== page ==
One fifth of the market currently belong, as a member, to at least one organization, a figure which is significantly higher for those living in San Francisco. We found that one-off donations are the most common means for people to support an organization, followed by regular payments and volunteering time.

    Most of those who don’t currently donate or have cultural memberships said they would consider supporting an organization, with Essence and Expression the Culture Segments most likely to become members. When we asked why they might become a member, the most-common response was ‘to support the organization’, followed by ‘to contribute to something I am personally interested in’ and ‘to make a difference’.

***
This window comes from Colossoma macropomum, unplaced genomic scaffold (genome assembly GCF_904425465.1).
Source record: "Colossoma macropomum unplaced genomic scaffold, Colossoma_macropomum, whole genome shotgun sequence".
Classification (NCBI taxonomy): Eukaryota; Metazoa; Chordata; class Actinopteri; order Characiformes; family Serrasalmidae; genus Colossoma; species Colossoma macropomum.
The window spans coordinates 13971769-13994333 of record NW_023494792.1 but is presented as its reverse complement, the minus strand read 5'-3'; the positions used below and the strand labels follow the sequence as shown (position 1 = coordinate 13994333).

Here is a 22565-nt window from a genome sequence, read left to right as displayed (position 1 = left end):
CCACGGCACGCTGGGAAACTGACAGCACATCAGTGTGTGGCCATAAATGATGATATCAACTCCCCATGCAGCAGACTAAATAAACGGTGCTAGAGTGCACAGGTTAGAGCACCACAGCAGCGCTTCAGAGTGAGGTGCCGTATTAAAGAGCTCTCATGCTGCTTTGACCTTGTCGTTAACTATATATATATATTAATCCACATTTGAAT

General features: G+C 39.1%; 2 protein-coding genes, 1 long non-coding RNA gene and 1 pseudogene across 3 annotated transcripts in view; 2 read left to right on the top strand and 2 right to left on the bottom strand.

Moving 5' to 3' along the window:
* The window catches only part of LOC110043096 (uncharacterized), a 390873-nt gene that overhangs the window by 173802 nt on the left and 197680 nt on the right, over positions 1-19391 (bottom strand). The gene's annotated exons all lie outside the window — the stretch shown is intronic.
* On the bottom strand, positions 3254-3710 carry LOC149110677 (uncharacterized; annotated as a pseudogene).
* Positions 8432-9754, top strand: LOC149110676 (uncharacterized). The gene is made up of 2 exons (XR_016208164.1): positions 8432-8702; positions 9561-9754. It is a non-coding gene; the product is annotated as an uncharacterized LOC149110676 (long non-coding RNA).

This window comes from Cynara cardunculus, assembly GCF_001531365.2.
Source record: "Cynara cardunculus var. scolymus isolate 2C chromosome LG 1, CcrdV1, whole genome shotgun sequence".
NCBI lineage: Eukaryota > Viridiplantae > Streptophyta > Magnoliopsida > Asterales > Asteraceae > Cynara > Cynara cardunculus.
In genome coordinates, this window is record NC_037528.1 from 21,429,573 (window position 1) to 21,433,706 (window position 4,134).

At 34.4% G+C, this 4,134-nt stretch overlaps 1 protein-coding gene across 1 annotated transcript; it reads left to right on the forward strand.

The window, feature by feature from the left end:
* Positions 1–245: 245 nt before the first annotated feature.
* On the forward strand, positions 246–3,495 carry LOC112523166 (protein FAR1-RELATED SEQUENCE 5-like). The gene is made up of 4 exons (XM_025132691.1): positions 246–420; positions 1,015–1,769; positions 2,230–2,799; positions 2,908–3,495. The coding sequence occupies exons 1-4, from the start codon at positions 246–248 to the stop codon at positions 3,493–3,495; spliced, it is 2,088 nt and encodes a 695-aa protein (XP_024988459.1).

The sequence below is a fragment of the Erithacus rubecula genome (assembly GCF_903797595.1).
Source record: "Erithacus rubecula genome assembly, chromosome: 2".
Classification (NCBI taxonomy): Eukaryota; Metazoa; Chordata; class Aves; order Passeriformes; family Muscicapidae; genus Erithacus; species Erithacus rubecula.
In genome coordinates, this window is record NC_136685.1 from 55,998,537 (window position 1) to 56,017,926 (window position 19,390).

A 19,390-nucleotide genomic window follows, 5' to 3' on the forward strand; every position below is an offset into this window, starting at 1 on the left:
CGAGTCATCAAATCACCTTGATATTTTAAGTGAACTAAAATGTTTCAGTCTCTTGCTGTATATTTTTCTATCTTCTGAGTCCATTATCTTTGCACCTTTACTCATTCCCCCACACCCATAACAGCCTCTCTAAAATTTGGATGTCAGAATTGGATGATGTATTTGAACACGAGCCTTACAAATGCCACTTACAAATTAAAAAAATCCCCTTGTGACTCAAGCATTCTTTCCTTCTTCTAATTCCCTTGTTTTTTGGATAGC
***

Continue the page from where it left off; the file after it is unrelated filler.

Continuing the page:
The market for culture in the Bay Area has remained stable but audiences are now less active than they were in 2017. By showing how audience habits have changed since the pandemic and digging deeper into people’s motivations for engaging with culture, this Audience Atlas provides a starting point for (re)engaging audiences in the region.

    Download the full report at the top of the page for more insights and recommendations into activating the Bay Area market.

    If you have any questions, or you’d like to talk to us about how we might be able to help your organization, please contact